Any time an insurance company does not agree to provide coverage under an insurance policy, it is important for an attorney to review the insured’s legal rights and options.

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The information above is general: we recommend that you consult an attorney regarding your specific circumstances. The content of this information is not meant to be considered as legal advice or a substitute for legal representation.

Divorce, Threats and Social Media: Lessons From The Elonis Case

June 2, 2015

By Melissa M. Boyd, Esq.


“There’s one way to love you but a thousand ways to kill you.”

Supreme Court buildingIf your wife left you, and you wrote that post on Facebook, would it be construed as a threat? Certainly some people would see it that way, but the US Supreme Court has ruled that that type of social media post is not enough to get you convicted under federal threat statutes; yesterday (June 1) the Court overruled the conviction of Pennsylvanian Anthony  Douglas Elonis.

Elonis posted that message above, along with other violent messages, to his Facebook page after his wife left him, and was subsequently convicted of threatening her and sentenced to 44 months in prison. Elonis claims that he was not threatening his wife, but simply writing rap lyrics that were not representative of his true feelings, and his lawyer argued that the lyrics should be protected under the right to freedom of speech.

The Court said the government needed to do more than prove that a reasonable person would find the postings threatening in order to convict Elonis.  The Court did not squarely address the First Amendment issues raised by Elonis in trying to protect the threats imbedded in rap lyrics.  The question is one of intent:  Did Elonis mean what he posted or was he reckless in posting the choice content?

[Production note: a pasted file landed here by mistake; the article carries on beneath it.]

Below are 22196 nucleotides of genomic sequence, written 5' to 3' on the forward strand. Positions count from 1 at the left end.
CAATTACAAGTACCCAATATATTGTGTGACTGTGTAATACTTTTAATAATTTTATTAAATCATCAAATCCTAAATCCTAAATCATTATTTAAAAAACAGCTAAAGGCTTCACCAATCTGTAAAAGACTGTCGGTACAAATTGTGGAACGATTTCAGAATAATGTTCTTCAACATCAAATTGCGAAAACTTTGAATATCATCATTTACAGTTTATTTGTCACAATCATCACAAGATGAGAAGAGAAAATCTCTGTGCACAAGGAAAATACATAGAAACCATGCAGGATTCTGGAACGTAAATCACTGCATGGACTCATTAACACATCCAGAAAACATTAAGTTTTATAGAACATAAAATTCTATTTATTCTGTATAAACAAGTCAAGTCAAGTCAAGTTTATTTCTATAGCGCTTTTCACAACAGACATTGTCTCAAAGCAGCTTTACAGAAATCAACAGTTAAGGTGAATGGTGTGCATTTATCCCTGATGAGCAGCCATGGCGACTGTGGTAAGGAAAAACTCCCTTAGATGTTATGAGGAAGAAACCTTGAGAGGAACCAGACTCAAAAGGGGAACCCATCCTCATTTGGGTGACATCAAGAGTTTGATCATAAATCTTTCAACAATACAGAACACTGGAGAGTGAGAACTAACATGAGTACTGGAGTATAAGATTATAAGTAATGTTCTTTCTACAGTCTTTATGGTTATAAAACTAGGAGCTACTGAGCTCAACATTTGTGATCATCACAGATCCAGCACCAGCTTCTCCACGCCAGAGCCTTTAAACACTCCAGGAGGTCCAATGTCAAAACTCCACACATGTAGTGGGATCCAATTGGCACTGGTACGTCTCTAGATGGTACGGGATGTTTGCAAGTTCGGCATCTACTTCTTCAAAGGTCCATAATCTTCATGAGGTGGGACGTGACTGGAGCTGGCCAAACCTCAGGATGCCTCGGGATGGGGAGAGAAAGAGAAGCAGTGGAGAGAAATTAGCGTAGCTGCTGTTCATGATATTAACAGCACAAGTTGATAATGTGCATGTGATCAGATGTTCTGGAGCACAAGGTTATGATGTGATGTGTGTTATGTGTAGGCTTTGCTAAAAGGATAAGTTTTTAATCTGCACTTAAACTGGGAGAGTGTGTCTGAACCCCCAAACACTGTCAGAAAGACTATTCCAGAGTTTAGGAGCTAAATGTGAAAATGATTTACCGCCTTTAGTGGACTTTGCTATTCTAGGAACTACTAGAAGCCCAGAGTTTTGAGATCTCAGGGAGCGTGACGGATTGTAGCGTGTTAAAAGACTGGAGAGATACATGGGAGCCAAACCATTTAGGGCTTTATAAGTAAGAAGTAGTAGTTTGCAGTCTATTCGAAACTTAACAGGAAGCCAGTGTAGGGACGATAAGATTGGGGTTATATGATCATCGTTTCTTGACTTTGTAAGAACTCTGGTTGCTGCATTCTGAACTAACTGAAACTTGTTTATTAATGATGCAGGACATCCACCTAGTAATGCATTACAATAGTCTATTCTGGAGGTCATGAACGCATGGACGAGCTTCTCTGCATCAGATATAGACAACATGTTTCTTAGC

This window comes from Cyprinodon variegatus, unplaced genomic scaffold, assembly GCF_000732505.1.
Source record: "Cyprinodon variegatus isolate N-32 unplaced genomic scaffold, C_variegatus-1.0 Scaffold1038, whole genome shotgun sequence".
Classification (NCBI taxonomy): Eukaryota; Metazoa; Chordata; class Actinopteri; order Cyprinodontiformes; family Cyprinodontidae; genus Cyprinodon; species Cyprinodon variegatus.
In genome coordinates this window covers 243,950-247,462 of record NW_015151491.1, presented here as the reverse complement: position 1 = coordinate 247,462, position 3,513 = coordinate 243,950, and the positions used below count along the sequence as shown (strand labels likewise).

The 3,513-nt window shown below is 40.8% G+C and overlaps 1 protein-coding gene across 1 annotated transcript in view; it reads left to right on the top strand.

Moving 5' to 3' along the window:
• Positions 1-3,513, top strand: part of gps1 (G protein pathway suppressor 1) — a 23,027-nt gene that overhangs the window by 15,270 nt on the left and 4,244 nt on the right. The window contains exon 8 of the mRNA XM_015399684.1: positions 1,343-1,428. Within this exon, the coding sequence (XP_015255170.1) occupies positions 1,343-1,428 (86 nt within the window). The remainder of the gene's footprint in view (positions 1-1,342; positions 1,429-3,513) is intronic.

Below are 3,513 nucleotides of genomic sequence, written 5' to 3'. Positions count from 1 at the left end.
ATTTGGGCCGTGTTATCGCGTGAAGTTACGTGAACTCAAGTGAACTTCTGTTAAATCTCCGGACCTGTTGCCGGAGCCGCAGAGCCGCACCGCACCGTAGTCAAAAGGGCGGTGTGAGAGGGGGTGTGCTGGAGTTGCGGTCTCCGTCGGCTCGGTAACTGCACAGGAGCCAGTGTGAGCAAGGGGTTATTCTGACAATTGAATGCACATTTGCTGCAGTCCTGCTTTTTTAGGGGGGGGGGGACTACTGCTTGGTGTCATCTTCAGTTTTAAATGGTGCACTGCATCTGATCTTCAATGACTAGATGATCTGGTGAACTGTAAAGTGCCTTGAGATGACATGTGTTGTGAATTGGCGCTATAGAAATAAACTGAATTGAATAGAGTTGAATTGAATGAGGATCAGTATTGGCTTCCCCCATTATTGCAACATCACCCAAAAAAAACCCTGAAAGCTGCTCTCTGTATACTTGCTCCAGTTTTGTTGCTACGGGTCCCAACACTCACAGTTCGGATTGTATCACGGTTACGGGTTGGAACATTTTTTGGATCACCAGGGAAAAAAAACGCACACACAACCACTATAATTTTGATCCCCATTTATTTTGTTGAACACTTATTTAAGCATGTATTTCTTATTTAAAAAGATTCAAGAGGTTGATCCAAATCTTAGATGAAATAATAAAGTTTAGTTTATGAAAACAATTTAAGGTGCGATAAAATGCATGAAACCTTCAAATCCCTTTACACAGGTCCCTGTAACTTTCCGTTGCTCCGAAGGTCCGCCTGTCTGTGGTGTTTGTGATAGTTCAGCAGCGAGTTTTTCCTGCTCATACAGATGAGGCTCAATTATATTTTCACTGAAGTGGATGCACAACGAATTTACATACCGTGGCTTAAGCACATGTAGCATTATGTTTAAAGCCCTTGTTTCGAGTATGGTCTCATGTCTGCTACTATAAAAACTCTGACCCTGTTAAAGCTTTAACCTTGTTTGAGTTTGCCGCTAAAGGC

However, there is still a cautionary tale in this story: Just because Elonis’ conviction was overturned doesn’t mean he hasn’t paid a price for his social media posts. When people are in difficult marital or personal relationships, anger is not an unusual emotion. However, it’s best to not immediately vent your anger on social media.

So, as angry or frustrated as you may be, zip it when it comes to venting on social media about your ex, ex’s ex, mother/father of your child, in laws, etc. Maybe you won’t be convicted, but you could be the subject of a Protection from Abuse (PFA) order if you are blogging or posting about your ex in what could be perceived as a threatening way.  And if there is other evidence of your threatening behavior toward an ex or other family member, that additional evidence of a social media post, whether it’s rap lyrics or just plain ol’ words, could tip the scales in favor of a PFA against you.

As they said in movie The Social Network, the Internet is written in ink. What you post will never completely go away, and it can come back to haunt you.

The information above is general: we recommend that you consult an attorney regarding your specific circumstances. The content of this information is not meant to be considered as legal advice or a substitute for legal representation.